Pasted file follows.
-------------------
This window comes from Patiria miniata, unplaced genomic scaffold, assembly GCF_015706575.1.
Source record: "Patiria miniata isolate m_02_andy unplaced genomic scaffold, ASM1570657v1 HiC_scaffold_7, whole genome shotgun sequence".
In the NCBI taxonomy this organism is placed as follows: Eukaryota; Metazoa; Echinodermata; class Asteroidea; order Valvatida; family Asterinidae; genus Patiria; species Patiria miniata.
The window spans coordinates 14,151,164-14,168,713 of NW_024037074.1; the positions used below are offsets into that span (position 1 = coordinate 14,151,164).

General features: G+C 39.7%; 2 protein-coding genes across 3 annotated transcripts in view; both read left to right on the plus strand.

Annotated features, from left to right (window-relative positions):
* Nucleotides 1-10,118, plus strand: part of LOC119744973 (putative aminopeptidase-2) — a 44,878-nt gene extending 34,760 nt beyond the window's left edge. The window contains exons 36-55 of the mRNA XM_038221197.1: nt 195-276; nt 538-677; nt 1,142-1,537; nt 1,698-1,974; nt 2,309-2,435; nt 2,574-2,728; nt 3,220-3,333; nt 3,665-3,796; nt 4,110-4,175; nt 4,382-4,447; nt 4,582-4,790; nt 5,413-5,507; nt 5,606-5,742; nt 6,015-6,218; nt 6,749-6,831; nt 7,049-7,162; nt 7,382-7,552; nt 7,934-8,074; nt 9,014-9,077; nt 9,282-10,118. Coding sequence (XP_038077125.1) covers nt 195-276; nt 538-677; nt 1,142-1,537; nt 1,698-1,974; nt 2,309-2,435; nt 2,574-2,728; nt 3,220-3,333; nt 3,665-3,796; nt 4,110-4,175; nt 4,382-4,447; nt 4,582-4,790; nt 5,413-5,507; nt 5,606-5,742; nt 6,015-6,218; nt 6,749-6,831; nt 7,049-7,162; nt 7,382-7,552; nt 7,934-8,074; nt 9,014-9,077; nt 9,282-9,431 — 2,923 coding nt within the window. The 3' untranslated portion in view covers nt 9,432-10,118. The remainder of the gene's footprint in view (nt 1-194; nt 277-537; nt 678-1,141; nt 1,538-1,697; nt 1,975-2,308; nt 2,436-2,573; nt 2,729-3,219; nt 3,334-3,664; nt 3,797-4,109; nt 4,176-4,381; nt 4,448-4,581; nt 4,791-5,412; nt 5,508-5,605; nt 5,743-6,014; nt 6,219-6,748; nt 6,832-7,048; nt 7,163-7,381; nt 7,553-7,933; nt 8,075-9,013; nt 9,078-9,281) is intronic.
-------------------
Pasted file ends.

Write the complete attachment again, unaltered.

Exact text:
This window comes from Patiria miniata, unplaced genomic scaffold, assembly GCF_015706575.1.
Source record: "Patiria miniata isolate m_02_andy unplaced genomic scaffold, ASM1570657v1 HiC_scaffold_7, whole genome shotgun sequence".
In the NCBI taxonomy this organism is placed as follows: Eukaryota; Metazoa; Echinodermata; class Asteroidea; order Valvatida; family Asterinidae; genus Patiria; species Patiria miniata.
The window spans coordinates 14,151,164-14,168,713 of NW_024037074.1; the positions used below are offsets into that span (position 1 = coordinate 14,151,164).

General features: G+C 39.7%; 2 protein-coding genes across 3 annotated transcripts in view; both read left to right on the plus strand.

Annotated features, from left to right (window-relative positions):
* Nucleotides 1-10,118, plus strand: part of LOC119744973 (putative aminopeptidase-2) — a 44,878-nt gene extending 34,760 nt beyond the window's left edge. The window contains exons 36-55 of the mRNA XM_038221197.1: nt 195-276; nt 538-677; nt 1,142-1,537; nt 1,698-1,974; nt 2,309-2,435; nt 2,574-2,728; nt 3,220-3,333; nt 3,665-3,796; nt 4,110-4,175; nt 4,382-4,447; nt 4,582-4,790; nt 5,413-5,507; nt 5,606-5,742; nt 6,015-6,218; nt 6,749-6,831; nt 7,049-7,162; nt 7,382-7,552; nt 7,934-8,074; nt 9,014-9,077; nt 9,282-10,118. Coding sequence (XP_038077125.1) covers nt 195-276; nt 538-677; nt 1,142-1,537; nt 1,698-1,974; nt 2,309-2,435; nt 2,574-2,728; nt 3,220-3,333; nt 3,665-3,796; nt 4,110-4,175; nt 4,382-4,447; nt 4,582-4,790; nt 5,413-5,507; nt 5,606-5,742; nt 6,015-6,218; nt 6,749-6,831; nt 7,049-7,162; nt 7,382-7,552; nt 7,934-8,074; nt 9,014-9,077; nt 9,282-9,431 — 2,923 coding nt within the window. The 3' untranslated portion in view covers nt 9,432-10,118. The remainder of the gene's footprint in view (nt 1-194; nt 277-537; nt 678-1,141; nt 1,538-1,697; nt 1,975-2,308; nt 2,436-2,573; nt 2,729-3,219; nt 3,334-3,664; nt 3,797-4,109; nt 4,176-4,381; nt 4,448-4,581; nt 4,791-5,412; nt 5,508-5,605; nt 5,743-6,014; nt 6,219-6,748; nt 6,832-7,048; nt 7,163-7,381; nt 7,553-7,933; nt 8,075-9,013; nt 9,078-9,281) is intronic.